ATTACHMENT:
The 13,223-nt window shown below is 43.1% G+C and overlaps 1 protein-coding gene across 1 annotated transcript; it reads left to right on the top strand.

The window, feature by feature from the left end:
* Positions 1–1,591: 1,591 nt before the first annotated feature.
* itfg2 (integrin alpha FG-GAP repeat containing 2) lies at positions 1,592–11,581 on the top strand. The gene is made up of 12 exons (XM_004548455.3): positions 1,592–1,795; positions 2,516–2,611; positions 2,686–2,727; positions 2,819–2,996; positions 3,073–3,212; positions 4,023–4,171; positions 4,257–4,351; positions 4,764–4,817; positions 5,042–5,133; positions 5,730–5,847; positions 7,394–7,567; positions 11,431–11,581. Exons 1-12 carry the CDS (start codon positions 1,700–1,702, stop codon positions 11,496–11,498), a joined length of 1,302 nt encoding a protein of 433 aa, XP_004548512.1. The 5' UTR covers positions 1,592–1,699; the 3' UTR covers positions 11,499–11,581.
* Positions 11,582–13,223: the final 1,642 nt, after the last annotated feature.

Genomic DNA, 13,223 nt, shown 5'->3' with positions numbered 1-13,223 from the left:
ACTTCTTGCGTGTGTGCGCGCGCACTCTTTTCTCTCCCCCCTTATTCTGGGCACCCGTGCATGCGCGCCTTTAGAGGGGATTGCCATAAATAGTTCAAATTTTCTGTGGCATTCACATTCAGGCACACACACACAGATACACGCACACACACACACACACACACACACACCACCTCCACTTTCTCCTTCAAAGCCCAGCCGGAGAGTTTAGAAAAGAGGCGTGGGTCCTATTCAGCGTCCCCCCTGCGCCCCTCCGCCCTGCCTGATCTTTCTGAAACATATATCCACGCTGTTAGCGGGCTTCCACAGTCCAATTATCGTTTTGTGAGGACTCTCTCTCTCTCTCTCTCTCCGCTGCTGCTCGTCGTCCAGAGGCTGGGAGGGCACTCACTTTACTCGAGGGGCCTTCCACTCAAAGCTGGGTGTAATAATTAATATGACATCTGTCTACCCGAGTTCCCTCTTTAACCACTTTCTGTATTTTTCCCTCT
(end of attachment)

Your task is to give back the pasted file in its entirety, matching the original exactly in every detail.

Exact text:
The 13,223-nt window shown below is 43.1% G+C and overlaps 1 protein-coding gene across 1 annotated transcript; it reads left to right on the top strand.

The window, feature by feature from the left end:
* Positions 1–1,591: 1,591 nt before the first annotated feature.
* itfg2 (integrin alpha FG-GAP repeat containing 2) lies at positions 1,592–11,581 on the top strand. The gene is made up of 12 exons (XM_004548455.3): positions 1,592–1,795; positions 2,516–2,611; positions 2,686–2,727; positions 2,819–2,996; positions 3,073–3,212; positions 4,023–4,171; positions 4,257–4,351; positions 4,764–4,817; positions 5,042–5,133; positions 5,730–5,847; positions 7,394–7,567; positions 11,431–11,581. Exons 1-12 carry the CDS (start codon positions 1,700–1,702, stop codon positions 11,496–11,498), a joined length of 1,302 nt encoding a protein of 433 aa, XP_004548512.1. The 5' UTR covers positions 1,592–1,699; the 3' UTR covers positions 11,499–11,581.
* Positions 11,582–13,223: the final 1,642 nt, after the last annotated feature.

Genomic DNA, 13,223 nt, shown 5'->3' with positions numbered 1-13,223 from the left:
ACTTCTTGCGTGTGTGCGCGCGCACTCTTTTCTCTCCCCCCTTATTCTGGGCACCCGTGCATGCGCGCCTTTAGAGGGGATTGCCATAAATAGTTCAAATTTTCTGTGGCATTCACATTCAGGCACACACACACAGATACACGCACACACACACACACACACACACACACCACCTCCACTTTCTCCTTCAAAGCCCAGCCGGAGAGTTTAGAAAAGAGGCGTGGGTCCTATTCAGCGTCCCCCCTGCGCCCCTCCGCCCTGCCTGATCTTTCTGAAACATATATCCACGCTGTTAGCGGGCTTCCACAGTCCAATTATCGTTTTGTGAGGACTCTCTCTCTCTCTCTCTCTCCGCTGCTGCTCGTCGTCCAGAGGCTGGGAGGGCACTCACTTTACTCGAGGGGCCTTCCACTCAAAGCTGGGTGTAATAATTAATATGACATCTGTCTACCCGAGTTCCCTCTTTAACCACTTTCTGTATTTTTCCCTCT